In his recent statement, Union Minister Jairam Ramesh points out that out of 9,177 Gram Panchayats only 321 have become free from open defecation. “No toilets, No Brides“, certainly makes a sense to me. The problems stated above not only spoil our food chain, hygiene but is also a matter of the tainted dignity of women. Ensuring complete elimination of open defecation is not only important for hygiene; it is also a requirement for ensuring that our women are safe and comfortable.

When a girl is to be married to a suitable boy, everything related to him is diagnosed as if he is a descendant of an alien. Right from his past record, his marks and his job to his family issues. Astrologers play their games too, by formulating a greh dasha of the boy and the girl. Why is the issue of sanitation missed out here? No one ever bothers to see if the house in which a girl is getting married has a proper place for defecation. The minister wants the female population to check whether the house has a toilet or not the way they investigate other issues. His comment highlights, that a proper place for defecation is also as important as are the other factors like family’s source of income. Obviously there is no relation between a bride and a toilet but Mr Ramesh’s attempt to show the importance of proper sanitation is commendable. As far as his statement over the presence of number of temples in our country is concerned, in my opinion, people are more inclined towards religious beliefs and community issues rather than the problem of sanitation. The minister has bridged this gap as he tried to convey that sanitation should also be taken as seriously as we take religion. In his attempt to eliminate open defecation in the country he has launched the third edition of the Nirmal Bharat Abhiyan.

Right from the red flags to the Union Minister Jairam Ramesh or charges of sedition against Aseem Trivedi, the good can never be stopped by virtue of criticism. We need to stop sitting idle and witnessing the worsening condition of our country. We need to take steps, not against the government but against the malign practices in order to make evil perish.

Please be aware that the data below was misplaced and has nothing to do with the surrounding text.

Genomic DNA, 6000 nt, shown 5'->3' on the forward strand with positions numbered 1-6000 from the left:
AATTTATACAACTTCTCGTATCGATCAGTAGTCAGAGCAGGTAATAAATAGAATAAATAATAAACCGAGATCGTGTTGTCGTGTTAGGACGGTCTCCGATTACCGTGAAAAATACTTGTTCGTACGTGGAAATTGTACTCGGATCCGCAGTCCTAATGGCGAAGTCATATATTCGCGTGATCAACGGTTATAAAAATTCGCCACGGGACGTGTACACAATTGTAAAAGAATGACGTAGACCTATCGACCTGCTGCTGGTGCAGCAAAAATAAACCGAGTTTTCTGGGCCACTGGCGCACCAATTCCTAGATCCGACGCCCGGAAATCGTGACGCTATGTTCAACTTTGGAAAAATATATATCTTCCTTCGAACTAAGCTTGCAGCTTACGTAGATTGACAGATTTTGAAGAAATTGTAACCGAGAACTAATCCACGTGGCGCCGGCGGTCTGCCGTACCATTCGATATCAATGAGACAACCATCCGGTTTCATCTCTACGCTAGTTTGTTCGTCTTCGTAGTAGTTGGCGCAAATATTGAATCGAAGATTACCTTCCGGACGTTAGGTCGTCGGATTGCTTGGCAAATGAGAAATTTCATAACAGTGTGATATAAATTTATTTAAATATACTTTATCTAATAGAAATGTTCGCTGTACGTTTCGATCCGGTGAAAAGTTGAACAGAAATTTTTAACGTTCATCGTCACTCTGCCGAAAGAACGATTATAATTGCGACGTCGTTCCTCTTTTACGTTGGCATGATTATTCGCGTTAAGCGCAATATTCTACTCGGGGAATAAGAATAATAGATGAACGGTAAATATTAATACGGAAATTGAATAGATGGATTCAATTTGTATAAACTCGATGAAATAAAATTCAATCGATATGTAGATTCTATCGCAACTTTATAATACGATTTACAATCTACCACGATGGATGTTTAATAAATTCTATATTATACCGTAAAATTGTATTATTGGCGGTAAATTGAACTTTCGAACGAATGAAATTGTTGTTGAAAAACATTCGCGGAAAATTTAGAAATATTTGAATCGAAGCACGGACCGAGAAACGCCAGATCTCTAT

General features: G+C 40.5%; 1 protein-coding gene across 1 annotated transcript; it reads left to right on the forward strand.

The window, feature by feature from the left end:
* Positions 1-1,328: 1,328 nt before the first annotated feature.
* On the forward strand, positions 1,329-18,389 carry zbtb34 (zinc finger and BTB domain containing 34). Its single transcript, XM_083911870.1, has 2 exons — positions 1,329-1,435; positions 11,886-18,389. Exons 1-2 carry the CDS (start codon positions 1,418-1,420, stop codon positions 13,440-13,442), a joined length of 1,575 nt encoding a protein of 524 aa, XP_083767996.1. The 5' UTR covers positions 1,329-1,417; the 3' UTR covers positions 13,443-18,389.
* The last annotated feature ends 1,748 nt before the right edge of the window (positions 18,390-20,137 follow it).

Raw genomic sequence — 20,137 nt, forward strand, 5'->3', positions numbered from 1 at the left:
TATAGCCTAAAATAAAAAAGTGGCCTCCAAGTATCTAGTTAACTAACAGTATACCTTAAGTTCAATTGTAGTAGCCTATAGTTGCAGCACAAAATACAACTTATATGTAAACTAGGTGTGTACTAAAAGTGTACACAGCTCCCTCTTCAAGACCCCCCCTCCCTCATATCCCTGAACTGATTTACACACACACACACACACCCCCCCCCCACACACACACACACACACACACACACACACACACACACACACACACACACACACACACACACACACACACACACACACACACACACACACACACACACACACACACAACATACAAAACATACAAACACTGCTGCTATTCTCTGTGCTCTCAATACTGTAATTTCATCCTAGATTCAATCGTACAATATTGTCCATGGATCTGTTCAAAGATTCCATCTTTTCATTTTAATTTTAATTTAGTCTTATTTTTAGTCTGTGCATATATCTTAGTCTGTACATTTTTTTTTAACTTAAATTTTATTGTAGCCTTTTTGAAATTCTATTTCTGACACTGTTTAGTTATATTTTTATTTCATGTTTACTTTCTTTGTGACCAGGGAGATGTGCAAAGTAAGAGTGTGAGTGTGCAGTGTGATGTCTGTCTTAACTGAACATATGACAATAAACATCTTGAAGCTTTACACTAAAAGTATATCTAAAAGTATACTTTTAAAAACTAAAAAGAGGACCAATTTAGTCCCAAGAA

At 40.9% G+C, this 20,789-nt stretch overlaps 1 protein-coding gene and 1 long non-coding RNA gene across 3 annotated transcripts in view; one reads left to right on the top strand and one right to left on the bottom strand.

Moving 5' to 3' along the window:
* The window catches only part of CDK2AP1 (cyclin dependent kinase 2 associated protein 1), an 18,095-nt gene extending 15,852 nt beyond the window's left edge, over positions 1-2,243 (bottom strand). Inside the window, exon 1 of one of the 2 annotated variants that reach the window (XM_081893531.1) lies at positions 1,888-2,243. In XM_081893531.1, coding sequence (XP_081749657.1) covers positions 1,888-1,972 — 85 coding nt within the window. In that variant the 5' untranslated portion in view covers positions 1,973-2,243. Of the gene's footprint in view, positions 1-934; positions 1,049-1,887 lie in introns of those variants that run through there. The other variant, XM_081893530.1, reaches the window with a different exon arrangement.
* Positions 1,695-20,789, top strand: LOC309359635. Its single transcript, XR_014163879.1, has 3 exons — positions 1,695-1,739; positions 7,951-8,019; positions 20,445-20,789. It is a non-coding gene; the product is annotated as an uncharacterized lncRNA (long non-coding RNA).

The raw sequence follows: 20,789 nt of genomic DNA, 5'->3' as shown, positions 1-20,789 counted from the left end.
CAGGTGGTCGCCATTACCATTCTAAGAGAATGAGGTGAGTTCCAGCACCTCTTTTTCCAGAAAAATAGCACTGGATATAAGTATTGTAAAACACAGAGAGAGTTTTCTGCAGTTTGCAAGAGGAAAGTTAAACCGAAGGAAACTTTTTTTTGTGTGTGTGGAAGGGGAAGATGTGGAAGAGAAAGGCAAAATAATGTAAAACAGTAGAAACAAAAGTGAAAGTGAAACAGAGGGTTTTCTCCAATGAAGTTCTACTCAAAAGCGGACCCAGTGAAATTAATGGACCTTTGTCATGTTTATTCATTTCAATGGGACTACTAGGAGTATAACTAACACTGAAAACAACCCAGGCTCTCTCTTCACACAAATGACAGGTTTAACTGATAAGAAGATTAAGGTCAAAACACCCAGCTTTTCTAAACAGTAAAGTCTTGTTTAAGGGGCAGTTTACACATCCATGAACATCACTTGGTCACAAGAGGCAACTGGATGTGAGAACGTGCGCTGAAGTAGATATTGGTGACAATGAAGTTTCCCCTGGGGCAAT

Note: This article is also published on the author’s personal blog.

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Neeraj Ramchandran

Totally agree with Jairam Ramesh on this. But enforcing this by law looks a bit extreme.

Amarpreet Kaur

The article highlights the sorry state of hygiene and sanitation in our country. The comment made by the minister in question was bound to raise eyebrows since religion was involved there, but I believe we would help ourselves better by focusing on finding practical solutions to improve the level of cleanliness in places where we live. Health and hygiene of the citizens is the foremost parameter for any nation to grow and develop.

Dr Amrit Patel, USA

What the Government has done in 65 years to eliminate this system? When some one from outside the country bluntly pointed out that India is a fast growing economy having more cell phones and TVs than toilets our Government and learned intelligent minister like Jai Ram Ramesh woke up from deep sleep and added one more area of having more temples than toilets. He also says girls not to marry till her proposed spouse arranges for toilet. What road map has he drawn to provide toilet to each household during twelfth and thirteenth plan? Is it the question of funds or concern, commitment, good governance and accountability or siphoning out billions of tax payers hard earned money by ministers, legislators and bureaucrats. Dr Amrit Pate, USA

Anitha Choudhary

The urge and concern shown by our minister towards the level of sanitation in our country is commendable. But the next step of formulating policies and funds for implementing and achieving the desired level of hygiene and sanitation also needs to be carried with equal commitment. Once our government is capable of affording one toilet per household in all the rural areas then we can think of ways to create awareness among the less educated parts of the society about the crucial need of health, hygiene and sanitation.